Virginia Polytechnic Institute and State University
Department of Materials Science and Engineering
213 Holden Hall, Virginia Tech
Blacksburg, Virginia 24061
Industry has been continually changing techniques to produce mechanical work. Fluidic systems can be used to replace electrical systems in demanding applications for which they are not efficient. Already there are fluidic systems applications such as microanalysis systems, drug delivery devices, diagnostic tests, and fluidic biosensors. In this context, this study proposes manufacturing in-line static mixers by more automated means that can fit today's industries growing technologies and economical needs. In-line static mixers are fluidic devices used in many applications such as drug delivery, food processing, pharmaceutical industry, toxic waste treatment, and water processing.
Solid freeform manufacturing, or freeform manufacturing (FFM), is a revolutionary technology used in building functional parts that can substitute production-quality parts[1, 2]. This technology can automatically construct layer-by-layer physical models from computer-aided design (CAD) data. FFM involves many specific processes that take different names, and they are also often used as synonyms for the entire field of rapid prototyping. Selective Laser Sintering (SLS) was the manufacturing technique of choice for this project. Since the presented layer-by-layer manufacturing concepts and methods work for SLS, this feasibility can be expanded to many other FFM technologies.
1.1 Materials and Technology Limitations
This project used EOS™ polyamide 2200 (PA) (Nylon 12), a material widely used in SLS applications. EOS™ PA has been developed specifically for creating rugged engineering thermoplastic parts that withstand aggressive functional testing. EOS™ PA, however, has properties that may not be ideal for the manufacturing of functional prototypes of small size devices (i.e., porosity, surface roughness, low tensile strength). Currently, SLS is used in producing large scale three dimensional prototypes. This study suggests an in-line static mixer with dimensions reduced to a miniature scale. Sintering conditions can be varied to change mechanical properties of the sintered material. However, functional limitations for SLS units depend fundamentally on the laser beam width and layer thickness (step size).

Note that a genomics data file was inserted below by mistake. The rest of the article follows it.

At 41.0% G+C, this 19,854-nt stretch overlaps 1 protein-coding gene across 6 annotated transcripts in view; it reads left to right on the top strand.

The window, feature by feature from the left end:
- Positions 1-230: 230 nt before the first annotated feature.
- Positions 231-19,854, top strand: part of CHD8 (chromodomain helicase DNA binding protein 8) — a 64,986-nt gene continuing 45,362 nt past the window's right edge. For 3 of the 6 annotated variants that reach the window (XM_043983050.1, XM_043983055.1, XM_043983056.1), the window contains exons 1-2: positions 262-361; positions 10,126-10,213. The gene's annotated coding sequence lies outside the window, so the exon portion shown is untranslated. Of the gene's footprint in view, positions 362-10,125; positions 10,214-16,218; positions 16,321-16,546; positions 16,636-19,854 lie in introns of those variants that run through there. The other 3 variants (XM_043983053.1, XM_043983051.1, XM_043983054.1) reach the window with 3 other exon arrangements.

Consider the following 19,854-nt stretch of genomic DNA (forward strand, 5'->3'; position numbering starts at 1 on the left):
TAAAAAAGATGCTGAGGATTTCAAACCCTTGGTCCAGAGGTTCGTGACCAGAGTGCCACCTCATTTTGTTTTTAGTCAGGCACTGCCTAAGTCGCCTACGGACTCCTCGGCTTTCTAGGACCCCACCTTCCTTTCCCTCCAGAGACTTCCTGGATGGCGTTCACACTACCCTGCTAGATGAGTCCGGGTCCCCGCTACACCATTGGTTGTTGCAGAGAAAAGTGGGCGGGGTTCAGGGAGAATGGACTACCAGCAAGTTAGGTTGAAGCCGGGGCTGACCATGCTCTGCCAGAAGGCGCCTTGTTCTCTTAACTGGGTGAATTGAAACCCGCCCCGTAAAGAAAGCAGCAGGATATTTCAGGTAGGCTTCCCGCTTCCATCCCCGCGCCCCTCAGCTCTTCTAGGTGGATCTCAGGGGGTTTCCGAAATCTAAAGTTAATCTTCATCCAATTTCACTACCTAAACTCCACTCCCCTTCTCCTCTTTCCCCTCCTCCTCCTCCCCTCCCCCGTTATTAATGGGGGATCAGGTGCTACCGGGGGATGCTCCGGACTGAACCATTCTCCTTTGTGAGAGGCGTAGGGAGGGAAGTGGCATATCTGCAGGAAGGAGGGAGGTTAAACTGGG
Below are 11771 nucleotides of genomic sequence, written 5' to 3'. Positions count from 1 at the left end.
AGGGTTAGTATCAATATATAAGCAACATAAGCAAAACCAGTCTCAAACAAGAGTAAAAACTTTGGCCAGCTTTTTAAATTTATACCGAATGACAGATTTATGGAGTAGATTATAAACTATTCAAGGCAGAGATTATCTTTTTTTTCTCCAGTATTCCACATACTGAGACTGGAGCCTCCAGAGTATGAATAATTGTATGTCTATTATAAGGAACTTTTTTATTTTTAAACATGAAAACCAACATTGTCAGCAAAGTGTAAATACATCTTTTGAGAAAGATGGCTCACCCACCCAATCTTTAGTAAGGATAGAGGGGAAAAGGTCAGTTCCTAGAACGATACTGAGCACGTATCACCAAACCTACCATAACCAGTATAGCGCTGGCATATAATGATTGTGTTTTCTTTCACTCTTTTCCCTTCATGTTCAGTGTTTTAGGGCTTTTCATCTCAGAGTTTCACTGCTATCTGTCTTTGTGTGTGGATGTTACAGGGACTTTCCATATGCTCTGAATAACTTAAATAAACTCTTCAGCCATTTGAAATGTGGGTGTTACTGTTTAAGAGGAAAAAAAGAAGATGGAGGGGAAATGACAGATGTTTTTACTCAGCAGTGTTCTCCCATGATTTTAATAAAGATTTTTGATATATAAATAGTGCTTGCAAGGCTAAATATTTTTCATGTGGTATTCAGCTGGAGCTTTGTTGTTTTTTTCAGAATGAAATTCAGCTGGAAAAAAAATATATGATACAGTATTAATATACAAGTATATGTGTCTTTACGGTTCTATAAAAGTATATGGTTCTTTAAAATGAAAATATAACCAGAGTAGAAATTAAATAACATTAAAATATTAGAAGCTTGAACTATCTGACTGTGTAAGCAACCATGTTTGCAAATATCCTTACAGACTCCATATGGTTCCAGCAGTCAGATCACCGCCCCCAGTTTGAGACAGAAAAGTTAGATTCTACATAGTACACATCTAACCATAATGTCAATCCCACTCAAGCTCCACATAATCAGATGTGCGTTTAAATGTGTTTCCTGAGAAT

2. Experimental Procedure
2.1 Computer Design of a Prototype
The areas involved in the prototype design were divided into CAD modeling, CAD files conversion, and model evaluation. The CAD model of an inline static mixer was developed in AutoCAD 2004®, taking reference specifications and designs from commercially available devices. To manufacture a prototype by SLS, the design files needed to be correctly formatted and evaluated. The models were created as solids and saved as CAD files (usually extension .dwg). The SLS files, however, are files of extension .stl, and therefore the CAD files need to be converted in order to be compatible with the software of the SLS unit. AutoCAD® allowed us to convert any file into .stl files as long as its contents were solids.
After the file conversion, the models were submitted to a pre-analysis and evaluation process performed by the software of the SLS unit. This evaluation stage was necessary because, once the process of building a prototype was in progress, design errors and adverse features could not be modified.
2.2 Material Analysis
Five samples were sintered using laser power settings of 4.5, 5.0, 5.5, 6.0, and 7.0 Watts respectively using a SinterStation 2000®. Each sintered sample was then subdivided into several specimens for further testing. Optical microscopy and Scanning Electron Microscopy (SEM) were used to assess surface roughness, porosity, sintering efficiency, and other unique microstructural characteristics of virgin powder and sintered specimens.
2.3 Material Properties Enhancement
The availability of many specimens made possible an extensive study of surface roughness enhancement of sintered samples at different intensities. Coatings of polyurethane and epoxy were then applied to the sintered sample specimens. Finally, SEM was used to identify which combinations of coating process and sintering conditions produced surfaces that were smooth and impermeable to liquids.